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City protest planned as bin service is privatised

A DUBLIN local authority was due to face strong opposition today over its decision to sell off its waste collection service.

Householders and bin staff arranged to gather at the offices of South Dublin County Council to protest against the move.

It was announced last week that Clondalkin-based firm Greyhound Recycling and Recovery is to collect domestic rubbish on behalf of the local authority after a successful bid.

However, the decision has not been met with universal approval and an attempt is even being made to block the transfer of responsibilities.

Local councillor Gino Kenny was tabling a section 140 motion at an emergency council meeting today in a bid to reverse the deal.

"The question of waste management was taken out of the hands of the elected representatives by the previous government but we are looking at invoking section 140 of the Local Government Act 2001 to force the manager's hand on this.

"At the very least we will find out if a majority of the elected reps really are against this," he said.

Greyhound, which will begin operating the service from April 4, will take on some of the 50 staff currently employed by the council to provide the service.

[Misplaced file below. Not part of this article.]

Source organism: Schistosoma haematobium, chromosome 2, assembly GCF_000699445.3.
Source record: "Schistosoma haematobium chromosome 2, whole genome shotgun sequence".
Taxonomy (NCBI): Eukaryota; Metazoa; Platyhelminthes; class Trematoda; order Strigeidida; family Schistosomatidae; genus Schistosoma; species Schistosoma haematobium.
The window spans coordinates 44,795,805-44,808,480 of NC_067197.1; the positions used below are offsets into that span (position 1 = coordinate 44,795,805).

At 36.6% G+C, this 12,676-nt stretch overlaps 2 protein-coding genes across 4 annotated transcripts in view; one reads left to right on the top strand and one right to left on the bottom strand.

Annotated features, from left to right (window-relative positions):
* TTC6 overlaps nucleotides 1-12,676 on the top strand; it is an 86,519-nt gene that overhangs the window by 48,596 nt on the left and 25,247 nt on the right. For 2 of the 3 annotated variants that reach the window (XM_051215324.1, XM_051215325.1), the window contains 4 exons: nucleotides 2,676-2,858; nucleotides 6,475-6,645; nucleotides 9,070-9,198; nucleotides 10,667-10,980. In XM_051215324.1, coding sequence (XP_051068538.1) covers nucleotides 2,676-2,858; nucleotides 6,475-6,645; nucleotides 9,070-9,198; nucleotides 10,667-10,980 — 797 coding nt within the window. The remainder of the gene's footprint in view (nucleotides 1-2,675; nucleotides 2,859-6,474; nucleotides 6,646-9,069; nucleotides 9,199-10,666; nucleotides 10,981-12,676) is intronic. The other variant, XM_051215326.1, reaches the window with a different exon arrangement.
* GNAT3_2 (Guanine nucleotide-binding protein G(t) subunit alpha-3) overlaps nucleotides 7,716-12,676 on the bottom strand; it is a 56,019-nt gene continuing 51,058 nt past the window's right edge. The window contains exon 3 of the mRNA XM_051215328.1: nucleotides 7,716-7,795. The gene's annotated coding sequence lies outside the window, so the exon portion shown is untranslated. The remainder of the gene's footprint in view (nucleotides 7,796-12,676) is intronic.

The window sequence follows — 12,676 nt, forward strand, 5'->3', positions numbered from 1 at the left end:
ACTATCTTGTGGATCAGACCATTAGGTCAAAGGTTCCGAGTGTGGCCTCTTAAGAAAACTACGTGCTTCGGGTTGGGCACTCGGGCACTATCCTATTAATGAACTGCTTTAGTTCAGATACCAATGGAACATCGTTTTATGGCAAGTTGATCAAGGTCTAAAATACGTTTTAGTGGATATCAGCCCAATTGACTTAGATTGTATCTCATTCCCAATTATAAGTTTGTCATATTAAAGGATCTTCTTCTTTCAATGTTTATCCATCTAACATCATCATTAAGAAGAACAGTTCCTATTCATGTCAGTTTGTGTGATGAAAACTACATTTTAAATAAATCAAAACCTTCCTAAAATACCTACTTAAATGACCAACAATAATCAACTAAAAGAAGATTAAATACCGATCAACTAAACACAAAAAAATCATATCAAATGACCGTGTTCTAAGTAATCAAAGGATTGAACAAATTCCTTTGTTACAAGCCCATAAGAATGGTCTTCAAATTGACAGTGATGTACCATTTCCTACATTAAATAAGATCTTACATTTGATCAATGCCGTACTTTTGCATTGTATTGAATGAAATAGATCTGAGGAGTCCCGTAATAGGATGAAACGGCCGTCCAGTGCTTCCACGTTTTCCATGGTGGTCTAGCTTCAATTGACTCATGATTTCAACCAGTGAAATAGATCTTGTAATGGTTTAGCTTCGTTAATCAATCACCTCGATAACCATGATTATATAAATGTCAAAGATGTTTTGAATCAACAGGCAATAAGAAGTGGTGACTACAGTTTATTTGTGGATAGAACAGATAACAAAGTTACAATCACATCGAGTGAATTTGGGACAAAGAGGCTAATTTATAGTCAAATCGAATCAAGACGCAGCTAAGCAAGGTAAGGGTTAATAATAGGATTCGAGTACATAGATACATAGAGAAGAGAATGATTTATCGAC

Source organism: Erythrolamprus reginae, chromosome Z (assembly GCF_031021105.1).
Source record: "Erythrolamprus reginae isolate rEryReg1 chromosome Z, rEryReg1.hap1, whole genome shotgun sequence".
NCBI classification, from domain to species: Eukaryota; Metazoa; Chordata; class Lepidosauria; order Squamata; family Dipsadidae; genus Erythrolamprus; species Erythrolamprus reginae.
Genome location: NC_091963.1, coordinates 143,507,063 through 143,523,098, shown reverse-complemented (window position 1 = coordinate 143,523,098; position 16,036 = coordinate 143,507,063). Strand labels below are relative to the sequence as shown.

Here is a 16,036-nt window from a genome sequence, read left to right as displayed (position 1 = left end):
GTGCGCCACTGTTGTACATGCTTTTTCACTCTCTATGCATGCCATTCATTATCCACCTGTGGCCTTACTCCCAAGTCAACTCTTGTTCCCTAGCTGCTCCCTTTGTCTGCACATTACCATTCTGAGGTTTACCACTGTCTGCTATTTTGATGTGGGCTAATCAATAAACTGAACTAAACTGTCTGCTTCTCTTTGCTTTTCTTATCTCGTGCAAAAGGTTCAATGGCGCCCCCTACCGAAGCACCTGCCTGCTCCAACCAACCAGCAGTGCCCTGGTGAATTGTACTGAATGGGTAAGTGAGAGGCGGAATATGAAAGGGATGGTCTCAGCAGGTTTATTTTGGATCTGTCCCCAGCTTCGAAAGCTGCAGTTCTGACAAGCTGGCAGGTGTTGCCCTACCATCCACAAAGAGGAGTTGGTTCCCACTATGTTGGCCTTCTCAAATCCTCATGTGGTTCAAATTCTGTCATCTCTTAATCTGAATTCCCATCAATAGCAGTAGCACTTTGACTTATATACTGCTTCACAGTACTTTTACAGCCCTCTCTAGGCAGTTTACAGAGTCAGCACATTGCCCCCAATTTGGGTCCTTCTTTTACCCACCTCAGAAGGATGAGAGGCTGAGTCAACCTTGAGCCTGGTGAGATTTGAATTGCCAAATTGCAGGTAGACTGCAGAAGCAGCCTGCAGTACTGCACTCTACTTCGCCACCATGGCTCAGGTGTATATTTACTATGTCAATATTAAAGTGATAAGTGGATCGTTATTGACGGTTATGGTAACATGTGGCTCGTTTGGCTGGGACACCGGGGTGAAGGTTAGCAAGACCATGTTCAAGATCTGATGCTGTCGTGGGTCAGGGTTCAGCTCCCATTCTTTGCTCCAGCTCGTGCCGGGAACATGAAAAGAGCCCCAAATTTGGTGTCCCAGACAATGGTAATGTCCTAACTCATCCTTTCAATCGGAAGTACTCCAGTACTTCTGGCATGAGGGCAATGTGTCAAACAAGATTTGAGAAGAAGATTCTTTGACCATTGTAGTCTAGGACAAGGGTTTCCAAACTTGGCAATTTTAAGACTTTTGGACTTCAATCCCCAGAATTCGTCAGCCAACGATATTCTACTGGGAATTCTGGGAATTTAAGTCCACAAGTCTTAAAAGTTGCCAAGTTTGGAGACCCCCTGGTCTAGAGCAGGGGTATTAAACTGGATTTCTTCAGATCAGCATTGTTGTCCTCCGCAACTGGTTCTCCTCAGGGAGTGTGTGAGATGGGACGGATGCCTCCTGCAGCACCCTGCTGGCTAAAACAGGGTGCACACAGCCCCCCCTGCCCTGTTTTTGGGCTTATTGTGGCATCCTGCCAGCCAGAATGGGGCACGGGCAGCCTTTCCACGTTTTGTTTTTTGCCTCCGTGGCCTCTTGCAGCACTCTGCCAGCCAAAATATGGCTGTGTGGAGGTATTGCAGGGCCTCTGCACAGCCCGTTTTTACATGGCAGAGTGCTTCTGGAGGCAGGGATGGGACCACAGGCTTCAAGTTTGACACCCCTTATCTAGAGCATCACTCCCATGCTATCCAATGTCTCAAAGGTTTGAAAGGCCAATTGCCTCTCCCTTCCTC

The remaining employees will be redeployed within the local authority.

An activist in the Tallaght area, Mick Murphy, told the Herald there was a "complete lack of an agreement" between the local authority and the bin staff.


Mr Murphy, of the Socialist Party, said the "privatisation" of the service "opens up the system to at least half a dozen companies".

"It is also clear that over time waivers will disappear altogether as they have in other areas where the service was privatised. We must continue to register our opposition to the wrecking of an essential public service in this way," he said.

Greyhound will provide the service to more than 70,000 homes in the jurisdiction, which covers areas like Tallaght, Clondalkin and Lucan.

The company has promised to honour all existing waivers, which apply to low-income customers, and not to increase bin fees.